Korean pop culture is now recognized as a legitimate global phenomenon, having entertained millions of fans from around the world over the last two decades. With an ever-increasing international and diverse audience, the question arises, should the traditionally exclusive and homogenous entertainment industry examine its own stance on diversity?

To start, South Korea is a very homogenous country, with over 99% of the population identifying as ethnic Koreans. So in that respect, it does make sense that the entertainment industry is pretty much all Korean as well. But the rest of the world is changing and diversifying, and keeping up with that change should be on the minds of those in Korean entertainment. (And in the minds of others, as well.) In recent years, Korea has started to see some changes: foreign talents are appearing regularly on television, a Korean-Nigerian model has become a star in fashion, and singers and actors are collaborating in big-time international projects. But the reality, according to an editorial in The Korea Times, is that racism is still very much alive in the Korean entertainment industry, and to a larger extent, in Korean society as well.

For Hallyu to sustain its global popularity, one of the most important changes that must be made are the hiring of more foreign workers in the entertainment and fashion fields. With so much international attention placed on Korean culture, not having any diversity in the country's biggest exports is not a good look –industry officials have acknowledged this. In television, producers simply do not like hiring foreigners, and if they do have them on TV, will portray them as different and stereotype them, more often than not. A CEO of an entertainment agency even went as far as to claim that investors will not invest in shows with foreigners in them, for fear of low ratings. Despite exceptions like half-Korean Daniel Henney and Samuel Okyere, the industry still has a long way to go.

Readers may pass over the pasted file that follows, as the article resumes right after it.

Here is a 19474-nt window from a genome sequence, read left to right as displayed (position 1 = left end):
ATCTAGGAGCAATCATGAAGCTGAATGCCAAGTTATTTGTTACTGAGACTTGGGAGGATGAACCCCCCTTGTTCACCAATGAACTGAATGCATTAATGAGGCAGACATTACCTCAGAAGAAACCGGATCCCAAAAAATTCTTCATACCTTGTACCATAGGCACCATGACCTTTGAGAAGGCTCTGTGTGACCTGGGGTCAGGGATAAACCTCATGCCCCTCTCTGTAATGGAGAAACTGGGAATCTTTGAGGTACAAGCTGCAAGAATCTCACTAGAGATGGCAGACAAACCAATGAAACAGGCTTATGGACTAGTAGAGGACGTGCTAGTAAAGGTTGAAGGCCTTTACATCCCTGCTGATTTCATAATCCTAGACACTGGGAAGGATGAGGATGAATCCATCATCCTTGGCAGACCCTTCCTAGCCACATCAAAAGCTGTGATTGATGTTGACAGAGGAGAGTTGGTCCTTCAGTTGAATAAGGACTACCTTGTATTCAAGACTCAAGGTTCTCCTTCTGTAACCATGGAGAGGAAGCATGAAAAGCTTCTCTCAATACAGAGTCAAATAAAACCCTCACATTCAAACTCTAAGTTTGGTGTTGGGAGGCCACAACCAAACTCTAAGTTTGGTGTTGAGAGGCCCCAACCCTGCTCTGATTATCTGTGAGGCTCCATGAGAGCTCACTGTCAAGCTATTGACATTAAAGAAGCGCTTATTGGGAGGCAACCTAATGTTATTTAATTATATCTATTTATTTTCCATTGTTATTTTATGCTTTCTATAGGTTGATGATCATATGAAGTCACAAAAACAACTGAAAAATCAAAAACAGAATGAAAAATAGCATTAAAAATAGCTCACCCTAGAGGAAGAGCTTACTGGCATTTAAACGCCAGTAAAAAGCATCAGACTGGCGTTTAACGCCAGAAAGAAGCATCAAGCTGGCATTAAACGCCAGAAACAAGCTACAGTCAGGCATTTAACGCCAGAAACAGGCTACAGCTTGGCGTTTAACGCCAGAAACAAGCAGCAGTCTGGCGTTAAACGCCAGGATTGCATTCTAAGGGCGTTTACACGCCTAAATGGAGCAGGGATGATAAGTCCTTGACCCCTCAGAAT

It's the same with fashion. Even though Korea boasts a biannual Seoul Fashion Week, black or Southeast Asian models are rarely ever seen walking up and down runways. White models are seen, however, in magazines and advertisements. But like in television, the fashion industry has no choice but to change, especially with social media's influence on all things fashion. Designers will have no choice but to incorporate models from all races to attract an audience. Han Hyun Min, the young Korean-Nigerian pioneer of men's fashion, is a perfect example of how inclusive Korean fashion can and should be. But even he still has to deal with a deep-rooted racism that lurks underneath all the glitz and glamour. To most, he is black first, a foreigner, even though he feels like a Korean inside. 

But everything evolves, it always does. And as Korean entertainment and fashion become an even bigger part of the global community in the years to come, let's hope that it makes efforts to become as inclusive and diverse as it can.

Daniel Henney

Sam Okyere — Korean TV personality from Ghana

Model Han Hyun Min

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Tomorrow With You

Starring Shin Min Ah and Lee Je Hoon

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